A further object is to provide a plate-stabilizing means that is convenient and easy to attach and remove.
These and further objects are accomplished by this invention generally speaking by a plate-stabilizing means having a substantially flat retainer tray means with a cut out section to permit exposure of the upper portion of a plate. A groove conforming to the configuration of a plate is provided in the thickness of the retainer tray. A plate is then slid into the groove wherein the outer periphery of the plate is securely fit into the tray. The food-containing portion of the plate is exposed through the cut out section for easy use and access. Extending from the back portion of the tray and fixed thereto is a clamp-holding means for attachment or securing to a flat surface such as a table top, tray or other support. The clamp or holding means is adjustable to accommodate various thickness of the table top, tray counter or other surface used. The clamp can be laterally adjustable to be used on any width support or can be downwardly adjustable to accommodate various thicknesses in the support. This feature will be further defined in reference to the drawings. The structure therefore, involves the use of a solid frame or tray portion constructed to allow a plate to be slid into the cut out area and lock therein. The extending clamp portion bends over the edge of a table or other surface to stabilize the unit. It can be constructed of polyethylene, or other unbreakable polymeric inert and non-toxic materials. It has no detachable parts except for the plate and is thus easy to carry, use and clean. It can be taken to a restaurant and easily placed on any table without drawing any significant attention to it. This is possible because of its relatively small size and its ease of setting up for use. Also, it will fit on most any surface irrespective of the width or thickness of the surface. By locking the plate or dish in the grooves of the tray and attaching the clamp to a secure surface, the plate is secured in place and cannot be dislodged or overturned easily. Also important is that the holding device of this invention will restrict movement of the plate or dish during eating.
FIG. 1 is a top plan view of the plate stabilizer of this invention when attached to a tray or table surface.
FIG. 2 is a rear edge view of the plate stabilizer of this invention when attached to a tray or table surface.
FIG. 3 is a top plan view of an embodiment of this invention.
FIG. 4 is a perspective view of the plate section with adjuster opened.
FIG. 5 is an expanded rear edge view of the plate stabilizer showing the vertically adjustable clamp or tray holders with in the closed position.
FIG. 6 is also an expanded view of the rear edge showing adjusting means 11 removed from end piece 9.
FIG. 7 is a perspective view of the rear edge of the plate stabilizer.
FIG. 8 is an alternative type adjusting means to the type shown in FIGS. 4, 5 and 6.
In FIG. 1 plate stabilizer 1 is shown as it is attached to a tray or table surface 2. Usually, the stabilizer 1 will be attached to a tray such as a tray 2 but it can be secured to any flat surface. Stabilizer 1 comprises a tray section 3 having a half-circle cut out portion 4 into which a food-containing means or plate 5 will slide or fit in a fixed position. In the thickness of tray section 3 is at least one groove (12, 13 and 14 of FIG. 4) into which the periphery (or rim 15) of plate 5 slides. Once plate 5 is fit into the groove 6 (see FIG. 2) of cut out portion 4 the user cannot overturn the plate 5 or drop it or throw it, etc. Stabilizer 1 can be laterally adjusted by arms 7 to any size or width surface 2, or vertically adjusted by adjuster for any thickness or surface 2. Arms 7 laterally telescopically extend from the terminal ends 8 of tray section 3 and arms 7 can be pulled out to any width required. The tray section 3 can have recesses if desired for cups or glasses or the like. Plate 5 can easily be pulled out from grooves 6 to put food inplate or to clean plate 5. End pieces 9 and adjusting means 11 form a bracket that is u-shaped (see FIG. 4) and fit into the thickness of surface 2 to hold the stabilizer 1 firmly in position. These brackets can be adjustable as shown in FIG. 5 if required to accommodate various thicknesses of surface 2. Tray section 3 can be of any suitable configuration such as square as shown or circular depending upon the need or requirements of the use. The entire unit stabilizer 1 can be constructed of polystyene or other suitable non-toxic and washable material. It is important that the material used be capable of being machine washed since most institutions utilize dishwashers and other automatic equipment.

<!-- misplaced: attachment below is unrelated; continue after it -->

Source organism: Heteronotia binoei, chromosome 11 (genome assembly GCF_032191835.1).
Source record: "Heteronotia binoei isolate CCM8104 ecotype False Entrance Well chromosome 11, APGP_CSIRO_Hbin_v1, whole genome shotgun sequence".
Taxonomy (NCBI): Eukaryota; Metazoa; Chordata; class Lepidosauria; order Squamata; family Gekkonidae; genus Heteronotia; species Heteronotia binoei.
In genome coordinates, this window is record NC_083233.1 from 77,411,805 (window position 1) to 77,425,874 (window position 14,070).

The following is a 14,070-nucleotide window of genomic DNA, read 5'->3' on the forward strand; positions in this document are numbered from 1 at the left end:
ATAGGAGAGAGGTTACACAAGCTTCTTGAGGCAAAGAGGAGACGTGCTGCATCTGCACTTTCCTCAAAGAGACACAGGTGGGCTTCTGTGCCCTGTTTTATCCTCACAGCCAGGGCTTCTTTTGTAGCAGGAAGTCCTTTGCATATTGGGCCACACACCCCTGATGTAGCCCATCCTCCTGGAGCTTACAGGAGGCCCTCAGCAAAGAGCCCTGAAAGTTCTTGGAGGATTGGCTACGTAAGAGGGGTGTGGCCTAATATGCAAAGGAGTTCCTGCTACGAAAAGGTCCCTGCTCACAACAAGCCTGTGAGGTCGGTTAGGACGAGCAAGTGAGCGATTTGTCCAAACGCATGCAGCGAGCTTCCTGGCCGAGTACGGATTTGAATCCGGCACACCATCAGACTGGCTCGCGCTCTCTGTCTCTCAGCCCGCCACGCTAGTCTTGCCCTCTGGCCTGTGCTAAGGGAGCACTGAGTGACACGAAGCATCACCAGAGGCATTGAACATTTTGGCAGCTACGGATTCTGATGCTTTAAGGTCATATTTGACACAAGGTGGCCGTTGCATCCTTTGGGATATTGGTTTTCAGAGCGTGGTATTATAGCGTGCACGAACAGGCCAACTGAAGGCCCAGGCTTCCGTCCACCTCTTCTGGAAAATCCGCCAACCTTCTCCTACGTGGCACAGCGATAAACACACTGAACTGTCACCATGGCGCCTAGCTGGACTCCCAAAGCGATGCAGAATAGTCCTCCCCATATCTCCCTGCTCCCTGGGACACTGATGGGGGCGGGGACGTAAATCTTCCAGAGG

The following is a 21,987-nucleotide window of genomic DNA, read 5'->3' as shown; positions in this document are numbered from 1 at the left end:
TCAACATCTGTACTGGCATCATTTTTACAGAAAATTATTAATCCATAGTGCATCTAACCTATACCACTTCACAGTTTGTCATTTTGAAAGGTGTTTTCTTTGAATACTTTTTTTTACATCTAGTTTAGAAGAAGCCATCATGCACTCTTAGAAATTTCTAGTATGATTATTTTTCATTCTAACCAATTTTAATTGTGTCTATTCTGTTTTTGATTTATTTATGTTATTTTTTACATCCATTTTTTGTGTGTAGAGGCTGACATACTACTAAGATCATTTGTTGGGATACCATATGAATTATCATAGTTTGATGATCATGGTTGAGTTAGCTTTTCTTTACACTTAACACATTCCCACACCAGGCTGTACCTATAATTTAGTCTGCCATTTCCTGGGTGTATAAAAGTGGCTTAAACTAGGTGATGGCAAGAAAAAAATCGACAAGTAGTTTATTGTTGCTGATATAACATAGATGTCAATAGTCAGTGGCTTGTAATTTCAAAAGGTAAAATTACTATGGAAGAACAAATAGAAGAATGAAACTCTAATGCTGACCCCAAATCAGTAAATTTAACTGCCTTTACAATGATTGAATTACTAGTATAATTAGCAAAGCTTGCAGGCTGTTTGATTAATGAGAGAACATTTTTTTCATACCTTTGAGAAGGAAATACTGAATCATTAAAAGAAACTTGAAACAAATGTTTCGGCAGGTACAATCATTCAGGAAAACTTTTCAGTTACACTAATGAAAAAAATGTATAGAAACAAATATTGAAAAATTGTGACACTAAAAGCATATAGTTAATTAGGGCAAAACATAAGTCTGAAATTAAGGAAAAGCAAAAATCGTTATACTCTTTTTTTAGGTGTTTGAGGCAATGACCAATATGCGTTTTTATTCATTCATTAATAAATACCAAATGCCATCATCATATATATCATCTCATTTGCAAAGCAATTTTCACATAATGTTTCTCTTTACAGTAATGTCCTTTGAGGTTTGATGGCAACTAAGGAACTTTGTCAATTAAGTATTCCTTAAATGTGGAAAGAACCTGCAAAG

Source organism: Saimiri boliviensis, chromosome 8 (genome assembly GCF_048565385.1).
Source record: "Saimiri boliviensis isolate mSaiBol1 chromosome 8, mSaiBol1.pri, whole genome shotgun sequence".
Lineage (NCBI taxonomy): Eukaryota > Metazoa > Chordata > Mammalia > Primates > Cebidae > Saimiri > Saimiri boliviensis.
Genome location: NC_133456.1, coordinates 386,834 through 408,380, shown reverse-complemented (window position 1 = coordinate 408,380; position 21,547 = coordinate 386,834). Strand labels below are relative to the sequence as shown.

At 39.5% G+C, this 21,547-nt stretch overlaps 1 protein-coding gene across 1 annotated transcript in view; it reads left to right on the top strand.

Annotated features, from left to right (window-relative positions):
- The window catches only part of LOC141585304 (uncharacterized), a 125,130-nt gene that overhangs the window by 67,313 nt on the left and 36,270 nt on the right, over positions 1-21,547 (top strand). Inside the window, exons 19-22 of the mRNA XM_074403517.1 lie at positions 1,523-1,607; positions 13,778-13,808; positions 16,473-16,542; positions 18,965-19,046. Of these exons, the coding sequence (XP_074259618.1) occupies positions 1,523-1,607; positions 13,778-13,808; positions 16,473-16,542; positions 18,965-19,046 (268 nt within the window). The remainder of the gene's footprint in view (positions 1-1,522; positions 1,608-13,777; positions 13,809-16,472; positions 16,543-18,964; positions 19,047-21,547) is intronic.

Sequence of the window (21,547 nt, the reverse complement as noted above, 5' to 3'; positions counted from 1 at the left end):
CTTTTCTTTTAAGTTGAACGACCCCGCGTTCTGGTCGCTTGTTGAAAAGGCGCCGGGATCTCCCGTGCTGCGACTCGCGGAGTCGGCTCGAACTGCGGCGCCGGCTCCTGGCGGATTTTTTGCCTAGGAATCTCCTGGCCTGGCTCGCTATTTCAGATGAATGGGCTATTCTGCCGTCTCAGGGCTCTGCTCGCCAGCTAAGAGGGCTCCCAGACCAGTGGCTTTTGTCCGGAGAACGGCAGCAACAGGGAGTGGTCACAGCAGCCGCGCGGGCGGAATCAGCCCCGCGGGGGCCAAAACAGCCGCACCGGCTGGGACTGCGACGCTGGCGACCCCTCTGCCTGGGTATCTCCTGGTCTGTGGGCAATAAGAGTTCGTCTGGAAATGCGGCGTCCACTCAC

In FIG. 2 a rear edge view of the stabilizer 1 with plate 5 in position is illustrated. End piece 9 and adjusting means 11 form brackets which loop under and enclose the thickness portion 10 of surface 2 thus holding the stabilizer 1 in fixed position. These u-shaped formed holding means or brackets fit and lock easily around surface 2 providing both the plate 5 and tray 3 with stability. Semi-circle cut out 4 provides an opening for the upper surface of plate 5 to be available for feeding and containing food. These holding means can be adjusted by any suitable adjusting means such as an inverted t-shaped adjusting means 11 as shown in FIGS. 2 and 5. This adjuster 11 can be pulled downward and locked in place to accommodate, together with end piece 9, any thickness of surface 2. It can be locked in place by any known and available means such as a spring-loaded latch. Rim or peripheral portion of plate 5 slides into and is contained in grooves 12, and 14 as shown in FIG. 5.